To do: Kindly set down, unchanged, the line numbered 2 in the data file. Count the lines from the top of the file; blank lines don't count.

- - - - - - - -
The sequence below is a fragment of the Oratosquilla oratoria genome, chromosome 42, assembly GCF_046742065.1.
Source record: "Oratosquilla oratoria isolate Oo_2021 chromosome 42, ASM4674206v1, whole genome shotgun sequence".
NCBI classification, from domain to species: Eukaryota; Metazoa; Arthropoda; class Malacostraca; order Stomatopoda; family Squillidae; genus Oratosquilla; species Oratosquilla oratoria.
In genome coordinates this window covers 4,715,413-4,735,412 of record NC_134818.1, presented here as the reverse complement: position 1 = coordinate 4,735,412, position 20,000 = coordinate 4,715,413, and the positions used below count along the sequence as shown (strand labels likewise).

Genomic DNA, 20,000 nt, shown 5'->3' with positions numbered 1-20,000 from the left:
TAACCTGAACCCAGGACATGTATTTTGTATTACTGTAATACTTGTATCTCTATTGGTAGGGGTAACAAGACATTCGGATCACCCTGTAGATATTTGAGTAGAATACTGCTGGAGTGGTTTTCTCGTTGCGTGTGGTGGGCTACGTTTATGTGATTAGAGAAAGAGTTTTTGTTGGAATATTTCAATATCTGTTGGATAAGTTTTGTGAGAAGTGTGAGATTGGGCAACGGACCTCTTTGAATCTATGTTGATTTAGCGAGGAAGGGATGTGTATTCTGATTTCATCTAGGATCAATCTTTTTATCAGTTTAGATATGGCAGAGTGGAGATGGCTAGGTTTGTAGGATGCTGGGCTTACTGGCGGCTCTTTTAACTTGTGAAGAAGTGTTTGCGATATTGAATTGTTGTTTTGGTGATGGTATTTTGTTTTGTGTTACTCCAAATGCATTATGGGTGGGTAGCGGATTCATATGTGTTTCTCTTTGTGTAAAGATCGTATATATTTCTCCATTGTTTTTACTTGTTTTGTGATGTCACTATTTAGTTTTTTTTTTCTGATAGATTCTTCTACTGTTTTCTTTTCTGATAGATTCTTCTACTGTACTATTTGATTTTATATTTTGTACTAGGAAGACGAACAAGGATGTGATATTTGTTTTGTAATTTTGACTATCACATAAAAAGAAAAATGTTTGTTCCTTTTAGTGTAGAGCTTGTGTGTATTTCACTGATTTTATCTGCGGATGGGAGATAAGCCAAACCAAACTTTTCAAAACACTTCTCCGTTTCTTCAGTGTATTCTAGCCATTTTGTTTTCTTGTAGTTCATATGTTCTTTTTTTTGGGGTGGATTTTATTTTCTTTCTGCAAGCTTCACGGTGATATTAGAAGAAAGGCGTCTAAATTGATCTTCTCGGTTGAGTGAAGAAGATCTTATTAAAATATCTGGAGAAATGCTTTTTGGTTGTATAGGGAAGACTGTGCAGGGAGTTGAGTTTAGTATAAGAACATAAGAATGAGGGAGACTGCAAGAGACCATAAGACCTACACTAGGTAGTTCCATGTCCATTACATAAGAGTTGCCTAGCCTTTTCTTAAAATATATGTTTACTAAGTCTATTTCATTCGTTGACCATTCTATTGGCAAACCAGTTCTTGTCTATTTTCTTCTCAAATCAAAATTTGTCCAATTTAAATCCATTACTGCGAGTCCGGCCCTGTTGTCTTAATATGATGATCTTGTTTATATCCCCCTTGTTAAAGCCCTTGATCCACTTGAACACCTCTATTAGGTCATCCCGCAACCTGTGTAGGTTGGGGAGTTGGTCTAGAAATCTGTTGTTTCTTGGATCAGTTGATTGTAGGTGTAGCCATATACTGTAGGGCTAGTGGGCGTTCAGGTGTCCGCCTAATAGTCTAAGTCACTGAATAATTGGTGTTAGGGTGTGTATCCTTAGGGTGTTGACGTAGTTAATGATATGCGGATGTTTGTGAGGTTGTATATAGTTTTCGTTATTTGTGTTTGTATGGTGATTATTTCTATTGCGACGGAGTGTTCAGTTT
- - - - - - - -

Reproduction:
Source record: "Oratosquilla oratoria isolate Oo_2021 chromosome 42, ASM4674206v1, whole genome shotgun sequence".